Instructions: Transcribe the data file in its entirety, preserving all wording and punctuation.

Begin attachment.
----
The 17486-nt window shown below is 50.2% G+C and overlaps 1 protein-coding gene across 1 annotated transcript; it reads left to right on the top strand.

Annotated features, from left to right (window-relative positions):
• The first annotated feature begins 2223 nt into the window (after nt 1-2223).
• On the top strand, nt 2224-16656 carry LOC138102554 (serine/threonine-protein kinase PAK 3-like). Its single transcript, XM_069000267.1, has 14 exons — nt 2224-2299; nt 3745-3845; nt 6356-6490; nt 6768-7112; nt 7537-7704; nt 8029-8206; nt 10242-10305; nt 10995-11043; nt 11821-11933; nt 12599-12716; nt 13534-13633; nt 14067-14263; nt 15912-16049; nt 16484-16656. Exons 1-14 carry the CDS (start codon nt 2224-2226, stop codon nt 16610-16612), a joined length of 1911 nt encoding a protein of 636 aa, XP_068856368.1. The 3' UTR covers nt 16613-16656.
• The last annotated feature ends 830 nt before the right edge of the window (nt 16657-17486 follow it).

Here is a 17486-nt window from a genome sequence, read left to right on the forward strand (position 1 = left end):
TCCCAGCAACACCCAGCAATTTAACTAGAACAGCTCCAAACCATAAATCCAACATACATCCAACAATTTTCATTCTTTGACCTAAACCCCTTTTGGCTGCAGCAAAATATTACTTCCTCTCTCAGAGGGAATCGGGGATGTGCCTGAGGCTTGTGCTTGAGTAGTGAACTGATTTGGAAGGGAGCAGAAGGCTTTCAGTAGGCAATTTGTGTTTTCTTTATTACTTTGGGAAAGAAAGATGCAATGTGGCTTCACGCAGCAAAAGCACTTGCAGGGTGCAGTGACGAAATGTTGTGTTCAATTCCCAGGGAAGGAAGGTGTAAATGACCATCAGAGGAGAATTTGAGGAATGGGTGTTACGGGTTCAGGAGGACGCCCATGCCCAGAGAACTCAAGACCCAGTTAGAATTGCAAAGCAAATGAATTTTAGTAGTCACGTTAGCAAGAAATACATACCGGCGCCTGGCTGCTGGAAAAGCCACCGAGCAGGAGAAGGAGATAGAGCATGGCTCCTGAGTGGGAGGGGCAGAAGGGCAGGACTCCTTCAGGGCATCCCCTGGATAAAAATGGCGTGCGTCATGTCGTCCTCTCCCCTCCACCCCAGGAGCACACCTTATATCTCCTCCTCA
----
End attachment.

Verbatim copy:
The 17486-nt window shown below is 50.2% G+C and overlaps 1 protein-coding gene across 1 annotated transcript; it reads left to right on the top strand.

Annotated features, from left to right (window-relative positions):
• The first annotated feature begins 2223 nt into the window (after nt 1-2223).
• On the top strand, nt 2224-16656 carry LOC138102554 (serine/threonine-protein kinase PAK 3-like). Its single transcript, XM_069000267.1, has 14 exons — nt 2224-2299; nt 3745-3845; nt 6356-6490; nt 6768-7112; nt 7537-7704; nt 8029-8206; nt 10242-10305; nt 10995-11043; nt 11821-11933; nt 12599-12716; nt 13534-13633; nt 14067-14263; nt 15912-16049; nt 16484-16656. Exons 1-14 carry the CDS (start codon nt 2224-2226, stop codon nt 16610-16612), a joined length of 1911 nt encoding a protein of 636 aa, XP_068856368.1. The 3' UTR covers nt 16613-16656.
• The last annotated feature ends 830 nt before the right edge of the window (nt 16657-17486 follow it).

Here is a 17486-nt window from a genome sequence, read left to right on the forward strand (position 1 = left end):
TCCCAGCAACACCCAGCAATTTAACTAGAACAGCTCCAAACCATAAATCCAACATACATCCAACAATTTTCATTCTTTGACCTAAACCCCTTTTGGCTGCAGCAAAATATTACTTCCTCTCTCAGAGGGAATCGGGGATGTGCCTGAGGCTTGTGCTTGAGTAGTGAACTGATTTGGAAGGGAGCAGAAGGCTTTCAGTAGGCAATTTGTGTTTTCTTTATTACTTTGGGAAAGAAAGATGCAATGTGGCTTCACGCAGCAAAAGCACTTGCAGGGTGCAGTGACGAAATGTTGTGTTCAATTCCCAGGGAAGGAAGGTGTAAATGACCATCAGAGGAGAATTTGAGGAATGGGTGTTACGGGTTCAGGAGGACGCCCATGCCCAGAGAACTCAAGACCCAGTTAGAATTGCAAAGCAAATGAATTTTAGTAGTCACGTTAGCAAGAAATACATACCGGCGCCTGGCTGCTGGAAAAGCCACCGAGCAGGAGAAGGAGATAGAGCATGGCTCCTGAGTGGGAGGGGCAGAAGGGCAGGACTCCTTCAGGGCATCCCCTGGATAAAAATGGCGTGCGTCATGTCGTCCTCTCCCCTCCACCCCAGGAGCACACCTTATATCTCCTCCTCA